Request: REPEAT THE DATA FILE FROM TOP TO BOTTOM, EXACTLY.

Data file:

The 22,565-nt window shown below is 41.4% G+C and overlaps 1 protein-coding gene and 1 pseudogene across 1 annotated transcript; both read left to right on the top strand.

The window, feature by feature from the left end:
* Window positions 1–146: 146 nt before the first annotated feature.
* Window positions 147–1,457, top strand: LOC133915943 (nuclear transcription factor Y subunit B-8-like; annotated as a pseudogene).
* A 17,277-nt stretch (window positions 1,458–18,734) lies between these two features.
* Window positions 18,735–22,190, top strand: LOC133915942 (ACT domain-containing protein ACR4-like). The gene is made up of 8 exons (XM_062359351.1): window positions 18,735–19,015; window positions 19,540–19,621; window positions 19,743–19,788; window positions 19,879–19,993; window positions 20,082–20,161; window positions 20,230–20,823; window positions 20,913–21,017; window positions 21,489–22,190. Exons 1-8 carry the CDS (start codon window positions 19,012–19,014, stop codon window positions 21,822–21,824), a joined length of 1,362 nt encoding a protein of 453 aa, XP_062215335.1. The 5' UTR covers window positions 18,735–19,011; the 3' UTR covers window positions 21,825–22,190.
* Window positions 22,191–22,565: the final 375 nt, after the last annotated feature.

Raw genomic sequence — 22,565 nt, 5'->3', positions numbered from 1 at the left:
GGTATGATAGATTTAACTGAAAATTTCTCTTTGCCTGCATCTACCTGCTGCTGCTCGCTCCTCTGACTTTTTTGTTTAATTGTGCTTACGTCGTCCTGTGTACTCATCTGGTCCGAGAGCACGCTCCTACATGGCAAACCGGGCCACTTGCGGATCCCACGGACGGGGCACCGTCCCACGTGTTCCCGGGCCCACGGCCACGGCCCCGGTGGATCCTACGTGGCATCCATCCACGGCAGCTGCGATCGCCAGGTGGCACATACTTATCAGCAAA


The 22,565-nt window shown below is 41.4% G+C and overlaps 1 protein-coding gene and 1 pseudogene across 1 annotated transcript; both read left to right on the top strand.

The window, feature by feature from the left end:
* Window positions 1–146: 146 nt before the first annotated feature.
* Window positions 147–1,457, top strand: LOC133915943 (nuclear transcription factor Y subunit B-8-like; annotated as a pseudogene).
* A 17,277-nt stretch (window positions 1,458–18,734) lies between these two features.
* Window positions 18,735–22,190, top strand: LOC133915942 (ACT domain-containing protein ACR4-like). The gene is made up of 8 exons (XM_062359351.1): window positions 18,735–19,015; window positions 19,540–19,621; window positions 19,743–19,788; window positions 19,879–19,993; window positions 20,082–20,161; window positions 20,230–20,823; window positions 20,913–21,017; window positions 21,489–22,190. Exons 1-8 carry the CDS (start codon window positions 19,012–19,014, stop codon window positions 21,822–21,824), a joined length of 1,362 nt encoding a protein of 453 aa, XP_062215335.1. The 5' UTR covers window positions 18,735–19,011; the 3' UTR covers window positions 21,825–22,190.
* Window positions 22,191–22,565: the final 375 nt, after the last annotated feature.

Raw genomic sequence — 22,565 nt, 5'->3', positions numbered from 1 at the left:
GGTATGATAGATTTAACTGAAAATTTCTCTTTGCCTGCATCTACCTGCTGCTGCTCGCTCCTCTGACTTTTTTGTTTAATTGTGCTTACGTCGTCCTGTGTACTCATCTGGTCCGAGAGCACGCTCCTACATGGCAAACCGGGCCACTTGCGGATCCCACGGACGGGGCACCGTCCCACGTGTTCCCGGGCCCACGGCCACGGCCCCGGTGGATCCTACGTGGCATCCATCCACGGCAGCTGCGATCGCCAGGTGGCACATACTTATCAGCAAA